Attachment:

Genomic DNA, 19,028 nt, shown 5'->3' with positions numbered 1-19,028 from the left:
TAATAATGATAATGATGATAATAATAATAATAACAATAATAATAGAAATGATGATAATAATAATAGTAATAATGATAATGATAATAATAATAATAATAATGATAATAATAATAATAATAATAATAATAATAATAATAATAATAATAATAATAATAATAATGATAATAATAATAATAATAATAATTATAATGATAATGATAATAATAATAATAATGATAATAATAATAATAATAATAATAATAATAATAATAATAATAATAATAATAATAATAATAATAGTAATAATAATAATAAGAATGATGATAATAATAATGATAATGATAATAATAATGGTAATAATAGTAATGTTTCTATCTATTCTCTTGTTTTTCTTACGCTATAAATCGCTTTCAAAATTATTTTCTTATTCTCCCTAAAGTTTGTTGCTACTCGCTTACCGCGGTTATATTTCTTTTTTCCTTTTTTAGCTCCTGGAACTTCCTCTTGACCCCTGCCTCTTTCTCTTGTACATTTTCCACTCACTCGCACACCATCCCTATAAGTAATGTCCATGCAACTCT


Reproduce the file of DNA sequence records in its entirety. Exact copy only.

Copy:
Genomic DNA, 19,028 nt, shown 5'->3' with positions numbered 1-19,028 from the left:
TAATAATGATAATGATGATAATAATAATAATAACAATAATAATAGAAATGATGATAATAATAATAGTAATAATGATAATGATAATAATAATAATAATAATGATAATAATAATAATAATAATAATAATAATAATAATAATAATAATAATAATAATAATAATGATAATAATAATAATAATAATAATTATAATGATAATGATAATAATAATAATAATGATAATAATAATAATAATAATAATAATAATAATAATAATAATAATAATAATAATAATAATAATAGTAATAATAATAATAAGAATGATGATAATAATAATGATAATGATAATAATAATGGTAATAATAGTAATGTTTCTATCTATTCTCTTGTTTTTCTTACGCTATAAATCGCTTTCAAAATTATTTTCTTATTCTCCCTAAAGTTTGTTGCTACTCGCTTACCGCGGTTATATTTCTTTTTTCCTTTTTTAGCTCCTGGAACTTCCTCTTGACCCCTGCCTCTTTCTCTTGTACATTTTCCACTCACTCGCACACCATCCCTATAAGTAATGTCCATGCAACTCT